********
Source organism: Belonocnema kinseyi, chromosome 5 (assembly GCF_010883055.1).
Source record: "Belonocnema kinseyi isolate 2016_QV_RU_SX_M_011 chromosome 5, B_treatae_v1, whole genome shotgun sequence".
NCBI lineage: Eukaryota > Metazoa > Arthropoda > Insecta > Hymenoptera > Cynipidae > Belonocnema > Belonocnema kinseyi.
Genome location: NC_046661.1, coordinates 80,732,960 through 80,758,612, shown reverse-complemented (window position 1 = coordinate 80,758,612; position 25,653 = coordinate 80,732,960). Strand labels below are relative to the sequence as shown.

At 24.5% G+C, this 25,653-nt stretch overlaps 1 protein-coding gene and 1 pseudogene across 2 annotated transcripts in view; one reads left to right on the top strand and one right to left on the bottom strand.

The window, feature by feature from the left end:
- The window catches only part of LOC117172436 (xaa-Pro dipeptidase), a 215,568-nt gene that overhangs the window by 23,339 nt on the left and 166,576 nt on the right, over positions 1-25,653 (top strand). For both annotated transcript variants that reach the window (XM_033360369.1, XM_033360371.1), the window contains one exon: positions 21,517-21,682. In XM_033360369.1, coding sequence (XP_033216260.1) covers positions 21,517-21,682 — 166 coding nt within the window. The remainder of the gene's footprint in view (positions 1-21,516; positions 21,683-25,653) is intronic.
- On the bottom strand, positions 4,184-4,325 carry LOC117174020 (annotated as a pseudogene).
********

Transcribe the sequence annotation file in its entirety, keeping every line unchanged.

Source organism: Belonocnema kinseyi, chromosome 5 (assembly GCF_010883055.1).
Source record: "Belonocnema kinseyi isolate 2016_QV_RU_SX_M_011 chromosome 5, B_treatae_v1, whole genome shotgun sequence".
NCBI lineage: Eukaryota > Metazoa > Arthropoda > Insecta > Hymenoptera > Cynipidae > Belonocnema > Belonocnema kinseyi.
Genome location: NC_046661.1, coordinates 80,732,960 through 80,758,612, shown reverse-complemented (window position 1 = coordinate 80,758,612; position 25,653 = coordinate 80,732,960). Strand labels below are relative to the sequence as shown.

At 24.5% G+C, this 25,653-nt stretch overlaps 1 protein-coding gene and 1 pseudogene across 2 annotated transcripts in view; one reads left to right on the top strand and one right to left on the bottom strand.

The window, feature by feature from the left end:
- The window catches only part of LOC117172436 (xaa-Pro dipeptidase), a 215,568-nt gene that overhangs the window by 23,339 nt on the left and 166,576 nt on the right, over positions 1-25,653 (top strand). For both annotated transcript variants that reach the window (XM_033360369.1, XM_033360371.1), the window contains one exon: positions 21,517-21,682. In XM_033360369.1, coding sequence (XP_033216260.1) covers positions 21,517-21,682 — 166 coding nt within the window. The remainder of the gene's footprint in view (positions 1-21,516; positions 21,683-25,653) is intronic.
- On the bottom strand, positions 4,184-4,325 carry LOC117174020 (annotated as a pseudogene).